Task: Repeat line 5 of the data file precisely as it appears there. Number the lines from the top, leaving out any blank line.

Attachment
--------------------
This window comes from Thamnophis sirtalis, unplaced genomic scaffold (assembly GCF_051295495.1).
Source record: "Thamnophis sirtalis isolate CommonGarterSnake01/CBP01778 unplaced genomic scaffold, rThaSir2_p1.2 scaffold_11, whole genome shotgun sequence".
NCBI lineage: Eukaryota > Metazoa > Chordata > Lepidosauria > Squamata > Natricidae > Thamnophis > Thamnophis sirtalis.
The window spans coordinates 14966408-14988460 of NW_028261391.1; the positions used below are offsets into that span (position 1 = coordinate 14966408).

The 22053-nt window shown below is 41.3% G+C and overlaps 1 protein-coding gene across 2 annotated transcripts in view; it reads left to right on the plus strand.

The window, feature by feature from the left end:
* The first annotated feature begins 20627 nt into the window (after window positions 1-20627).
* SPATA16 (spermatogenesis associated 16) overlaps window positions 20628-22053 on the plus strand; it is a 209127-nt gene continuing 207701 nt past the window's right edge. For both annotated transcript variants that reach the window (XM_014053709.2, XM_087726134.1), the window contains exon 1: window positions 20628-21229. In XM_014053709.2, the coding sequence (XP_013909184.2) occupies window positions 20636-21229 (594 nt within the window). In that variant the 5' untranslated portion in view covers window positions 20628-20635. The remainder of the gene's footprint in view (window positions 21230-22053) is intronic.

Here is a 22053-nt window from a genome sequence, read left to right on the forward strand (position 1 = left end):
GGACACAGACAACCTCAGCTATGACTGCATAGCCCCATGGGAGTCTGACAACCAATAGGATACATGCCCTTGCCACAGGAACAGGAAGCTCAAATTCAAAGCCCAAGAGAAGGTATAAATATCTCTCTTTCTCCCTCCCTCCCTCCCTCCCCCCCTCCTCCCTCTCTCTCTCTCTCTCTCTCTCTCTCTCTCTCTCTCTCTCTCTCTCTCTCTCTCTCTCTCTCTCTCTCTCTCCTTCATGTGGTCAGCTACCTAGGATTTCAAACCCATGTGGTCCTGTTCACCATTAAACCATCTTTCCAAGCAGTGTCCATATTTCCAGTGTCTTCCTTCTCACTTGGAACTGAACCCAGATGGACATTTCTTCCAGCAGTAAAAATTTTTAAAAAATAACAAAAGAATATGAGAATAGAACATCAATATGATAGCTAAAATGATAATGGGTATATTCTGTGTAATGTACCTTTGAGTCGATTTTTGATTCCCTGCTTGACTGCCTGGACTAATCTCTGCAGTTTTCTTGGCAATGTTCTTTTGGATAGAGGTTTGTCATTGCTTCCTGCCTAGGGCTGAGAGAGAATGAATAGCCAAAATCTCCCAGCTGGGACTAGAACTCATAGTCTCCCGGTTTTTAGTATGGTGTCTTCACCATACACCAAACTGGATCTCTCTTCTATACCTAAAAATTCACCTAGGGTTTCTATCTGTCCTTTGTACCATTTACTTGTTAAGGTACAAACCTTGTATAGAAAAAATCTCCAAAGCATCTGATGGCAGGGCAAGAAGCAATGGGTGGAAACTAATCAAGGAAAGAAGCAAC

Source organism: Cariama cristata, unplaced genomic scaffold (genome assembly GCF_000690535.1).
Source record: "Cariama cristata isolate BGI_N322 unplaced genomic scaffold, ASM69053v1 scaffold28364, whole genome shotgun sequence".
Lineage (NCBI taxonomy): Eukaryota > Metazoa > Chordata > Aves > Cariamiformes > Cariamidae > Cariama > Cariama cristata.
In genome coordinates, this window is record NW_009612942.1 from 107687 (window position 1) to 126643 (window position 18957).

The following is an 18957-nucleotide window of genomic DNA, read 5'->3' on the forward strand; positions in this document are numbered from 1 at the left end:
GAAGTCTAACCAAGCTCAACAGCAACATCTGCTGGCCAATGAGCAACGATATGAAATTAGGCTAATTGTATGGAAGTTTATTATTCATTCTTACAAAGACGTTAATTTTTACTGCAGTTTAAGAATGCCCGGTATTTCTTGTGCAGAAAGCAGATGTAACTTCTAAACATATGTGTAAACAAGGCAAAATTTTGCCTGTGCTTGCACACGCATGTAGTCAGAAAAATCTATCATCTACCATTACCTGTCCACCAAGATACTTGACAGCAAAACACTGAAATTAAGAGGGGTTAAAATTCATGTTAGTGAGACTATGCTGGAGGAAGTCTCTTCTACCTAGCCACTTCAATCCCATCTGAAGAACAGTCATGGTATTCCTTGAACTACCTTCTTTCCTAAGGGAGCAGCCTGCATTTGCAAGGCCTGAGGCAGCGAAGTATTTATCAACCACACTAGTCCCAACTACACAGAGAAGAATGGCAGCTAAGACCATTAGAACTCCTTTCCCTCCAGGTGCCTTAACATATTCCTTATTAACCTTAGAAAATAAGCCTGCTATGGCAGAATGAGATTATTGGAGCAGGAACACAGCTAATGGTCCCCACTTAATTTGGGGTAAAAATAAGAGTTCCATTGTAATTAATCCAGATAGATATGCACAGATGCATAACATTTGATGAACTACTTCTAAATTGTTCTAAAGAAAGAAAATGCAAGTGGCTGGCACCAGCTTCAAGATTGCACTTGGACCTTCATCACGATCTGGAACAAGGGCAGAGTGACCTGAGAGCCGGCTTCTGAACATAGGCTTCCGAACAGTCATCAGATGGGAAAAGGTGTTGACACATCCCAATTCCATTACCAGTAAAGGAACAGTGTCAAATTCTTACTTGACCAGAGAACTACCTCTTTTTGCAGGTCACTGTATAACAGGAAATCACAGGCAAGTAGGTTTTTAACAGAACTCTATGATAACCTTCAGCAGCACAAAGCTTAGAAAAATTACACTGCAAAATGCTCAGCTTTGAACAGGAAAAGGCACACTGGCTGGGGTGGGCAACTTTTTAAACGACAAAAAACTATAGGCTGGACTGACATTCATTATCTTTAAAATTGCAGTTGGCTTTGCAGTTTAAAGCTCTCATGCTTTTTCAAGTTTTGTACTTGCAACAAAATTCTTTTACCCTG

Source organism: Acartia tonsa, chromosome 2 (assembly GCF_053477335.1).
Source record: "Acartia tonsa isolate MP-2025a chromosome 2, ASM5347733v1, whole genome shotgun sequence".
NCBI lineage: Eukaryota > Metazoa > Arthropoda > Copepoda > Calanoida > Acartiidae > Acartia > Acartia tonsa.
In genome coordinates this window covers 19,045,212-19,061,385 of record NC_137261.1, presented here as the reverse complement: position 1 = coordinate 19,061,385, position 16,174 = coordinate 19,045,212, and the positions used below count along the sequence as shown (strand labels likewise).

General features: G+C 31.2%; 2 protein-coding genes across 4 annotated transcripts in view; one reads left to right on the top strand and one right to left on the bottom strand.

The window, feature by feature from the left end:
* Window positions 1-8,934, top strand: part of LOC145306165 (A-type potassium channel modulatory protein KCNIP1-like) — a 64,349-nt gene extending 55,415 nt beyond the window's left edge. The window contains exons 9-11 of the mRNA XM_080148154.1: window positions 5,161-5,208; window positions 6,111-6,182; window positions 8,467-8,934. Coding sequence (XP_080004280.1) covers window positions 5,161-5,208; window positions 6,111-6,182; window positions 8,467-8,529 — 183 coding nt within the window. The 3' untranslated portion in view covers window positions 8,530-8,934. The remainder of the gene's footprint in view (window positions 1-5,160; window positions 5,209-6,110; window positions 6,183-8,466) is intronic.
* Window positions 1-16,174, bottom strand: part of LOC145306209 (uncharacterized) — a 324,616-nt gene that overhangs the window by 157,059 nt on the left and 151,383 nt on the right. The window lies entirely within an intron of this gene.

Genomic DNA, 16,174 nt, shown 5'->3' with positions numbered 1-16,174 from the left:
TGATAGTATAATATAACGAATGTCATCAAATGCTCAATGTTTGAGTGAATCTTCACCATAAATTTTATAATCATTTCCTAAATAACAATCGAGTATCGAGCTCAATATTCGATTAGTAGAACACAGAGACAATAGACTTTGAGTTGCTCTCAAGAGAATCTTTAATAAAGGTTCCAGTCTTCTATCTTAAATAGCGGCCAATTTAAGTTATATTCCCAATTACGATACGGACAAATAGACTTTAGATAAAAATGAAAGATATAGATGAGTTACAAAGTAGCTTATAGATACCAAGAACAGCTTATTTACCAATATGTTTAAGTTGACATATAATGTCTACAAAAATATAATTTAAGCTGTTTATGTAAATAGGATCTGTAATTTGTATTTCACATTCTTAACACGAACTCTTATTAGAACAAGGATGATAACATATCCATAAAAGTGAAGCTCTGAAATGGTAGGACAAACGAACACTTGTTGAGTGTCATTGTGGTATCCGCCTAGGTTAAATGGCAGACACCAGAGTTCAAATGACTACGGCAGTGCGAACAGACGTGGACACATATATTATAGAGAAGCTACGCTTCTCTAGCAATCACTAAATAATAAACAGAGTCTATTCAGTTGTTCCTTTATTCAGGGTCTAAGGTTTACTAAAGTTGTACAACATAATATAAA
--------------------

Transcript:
The 22053-nt window shown below is 41.3% G+C and overlaps 1 protein-coding gene across 2 annotated transcripts in view; it reads left to right on the plus strand.